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THOMAS v. U.S.

November 17, 2005.

KIEFFER DWAYNE THOMAS, Petitioner,
v.
UNITED STATES OF AMERICA, Respondent.



The opinion of the court was delivered by: J. HOLMES, District Judge

ORDER

On October 24, 2005, the Court entered judgment denying petitioner's 28 U.S.C. § 2255 motion to set aside, vacate, or correct sentence. On November 16, 2005, petitioner filed a notice of appeal and a motion for a certificate of appealability.

To grant a certificate of appealability, the Court must find a substantial showing of the denial of a federal constitutional right. See Tiedeman v. Benson, 122 F.3d 518, 522 (8th Cir. 1997). The petitioner must demonstrate that reasonable jurists would find the district court's assessment of the constitutional claims debatable or wrong. Slack v. McDaniel, 529 U.S. 473, 484 (2000). See also Miller-El v. Cockrell, 537 U.S. 322, 336 (2003). A substantial showing is a showing that issues are debatable among reasonable jurists, a court could resolve the issues differently, or the issues deserve further proceedings. Id. See also Cox v. Norris, 133 F.3d 565, 569-70 (8th Cir. 1997). The Court finds that petitioner has not made a substantial showing of denial of a federal constitutional right.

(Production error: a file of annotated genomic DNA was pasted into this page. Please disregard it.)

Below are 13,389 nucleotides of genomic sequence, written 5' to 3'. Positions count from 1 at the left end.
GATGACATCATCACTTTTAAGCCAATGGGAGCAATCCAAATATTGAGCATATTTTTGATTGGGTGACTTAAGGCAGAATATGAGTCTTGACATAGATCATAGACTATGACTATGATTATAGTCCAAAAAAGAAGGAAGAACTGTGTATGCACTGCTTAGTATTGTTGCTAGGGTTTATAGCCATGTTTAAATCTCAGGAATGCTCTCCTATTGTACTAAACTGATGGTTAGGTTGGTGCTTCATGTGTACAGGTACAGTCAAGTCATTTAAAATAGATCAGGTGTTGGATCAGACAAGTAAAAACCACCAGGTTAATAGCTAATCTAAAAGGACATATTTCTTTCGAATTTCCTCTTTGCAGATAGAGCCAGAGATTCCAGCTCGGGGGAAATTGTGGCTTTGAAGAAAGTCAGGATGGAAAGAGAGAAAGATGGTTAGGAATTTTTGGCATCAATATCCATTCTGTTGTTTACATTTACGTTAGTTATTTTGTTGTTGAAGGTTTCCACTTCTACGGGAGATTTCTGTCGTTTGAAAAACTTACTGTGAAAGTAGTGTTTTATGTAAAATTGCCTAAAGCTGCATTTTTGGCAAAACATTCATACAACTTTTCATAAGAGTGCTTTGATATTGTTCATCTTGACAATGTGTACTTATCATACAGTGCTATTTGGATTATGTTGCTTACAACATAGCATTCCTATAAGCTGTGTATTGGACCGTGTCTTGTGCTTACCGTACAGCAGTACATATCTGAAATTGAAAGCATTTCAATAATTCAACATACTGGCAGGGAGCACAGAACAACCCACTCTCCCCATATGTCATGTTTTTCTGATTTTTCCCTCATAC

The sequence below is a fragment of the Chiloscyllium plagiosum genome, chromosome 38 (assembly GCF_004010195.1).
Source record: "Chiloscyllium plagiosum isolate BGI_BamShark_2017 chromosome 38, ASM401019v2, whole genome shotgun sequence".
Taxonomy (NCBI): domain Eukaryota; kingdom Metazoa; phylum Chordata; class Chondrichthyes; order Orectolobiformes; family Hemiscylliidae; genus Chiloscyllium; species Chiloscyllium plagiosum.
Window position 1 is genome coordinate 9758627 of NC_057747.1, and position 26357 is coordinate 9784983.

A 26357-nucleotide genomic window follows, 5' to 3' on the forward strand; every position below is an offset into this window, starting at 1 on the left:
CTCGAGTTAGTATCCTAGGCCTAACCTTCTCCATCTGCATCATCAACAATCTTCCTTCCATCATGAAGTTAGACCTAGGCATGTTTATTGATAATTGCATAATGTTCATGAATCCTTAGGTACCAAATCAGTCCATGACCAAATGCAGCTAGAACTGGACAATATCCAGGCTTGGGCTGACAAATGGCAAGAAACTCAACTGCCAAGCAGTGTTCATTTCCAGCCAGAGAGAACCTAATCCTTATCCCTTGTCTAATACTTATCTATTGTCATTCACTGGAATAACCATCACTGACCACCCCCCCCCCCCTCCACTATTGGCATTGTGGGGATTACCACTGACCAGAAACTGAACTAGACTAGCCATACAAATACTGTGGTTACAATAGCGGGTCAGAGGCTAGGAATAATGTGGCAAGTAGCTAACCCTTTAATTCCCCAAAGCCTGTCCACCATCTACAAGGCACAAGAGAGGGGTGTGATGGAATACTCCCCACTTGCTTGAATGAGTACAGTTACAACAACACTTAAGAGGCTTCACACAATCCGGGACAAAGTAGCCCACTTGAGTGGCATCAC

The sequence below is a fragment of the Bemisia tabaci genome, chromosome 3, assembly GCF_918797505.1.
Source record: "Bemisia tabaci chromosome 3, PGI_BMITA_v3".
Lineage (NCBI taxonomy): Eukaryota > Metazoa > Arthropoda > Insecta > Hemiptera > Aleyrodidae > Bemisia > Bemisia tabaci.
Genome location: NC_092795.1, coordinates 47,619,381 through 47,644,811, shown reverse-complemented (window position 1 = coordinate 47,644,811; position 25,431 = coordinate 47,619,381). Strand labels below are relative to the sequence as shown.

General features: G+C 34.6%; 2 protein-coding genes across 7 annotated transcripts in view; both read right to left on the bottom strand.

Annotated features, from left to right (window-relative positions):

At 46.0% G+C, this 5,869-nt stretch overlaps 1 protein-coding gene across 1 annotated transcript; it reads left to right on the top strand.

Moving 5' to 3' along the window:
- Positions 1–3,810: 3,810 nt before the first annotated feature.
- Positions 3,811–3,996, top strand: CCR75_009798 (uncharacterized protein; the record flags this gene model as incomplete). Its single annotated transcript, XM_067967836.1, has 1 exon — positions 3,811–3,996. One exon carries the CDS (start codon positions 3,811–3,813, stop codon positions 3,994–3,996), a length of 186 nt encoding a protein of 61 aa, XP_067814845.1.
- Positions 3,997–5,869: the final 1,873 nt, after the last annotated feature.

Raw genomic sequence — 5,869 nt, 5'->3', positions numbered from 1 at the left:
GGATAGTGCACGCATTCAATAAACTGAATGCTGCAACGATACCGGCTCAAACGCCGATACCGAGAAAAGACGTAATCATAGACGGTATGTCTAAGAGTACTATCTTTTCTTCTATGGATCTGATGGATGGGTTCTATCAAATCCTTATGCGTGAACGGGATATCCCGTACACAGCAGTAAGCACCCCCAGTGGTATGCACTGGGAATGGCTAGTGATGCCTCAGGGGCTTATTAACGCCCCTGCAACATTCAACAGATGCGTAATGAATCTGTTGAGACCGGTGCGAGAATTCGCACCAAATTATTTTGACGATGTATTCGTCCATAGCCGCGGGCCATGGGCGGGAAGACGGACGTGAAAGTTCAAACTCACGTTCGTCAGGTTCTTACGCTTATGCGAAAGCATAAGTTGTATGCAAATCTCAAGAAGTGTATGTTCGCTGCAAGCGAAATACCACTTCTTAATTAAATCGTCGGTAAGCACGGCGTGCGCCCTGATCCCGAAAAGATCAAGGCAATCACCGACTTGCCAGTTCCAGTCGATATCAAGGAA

Accordingly, the request for a certificate of appealability is denied.

  IT IS SO ORDERED.

20051117

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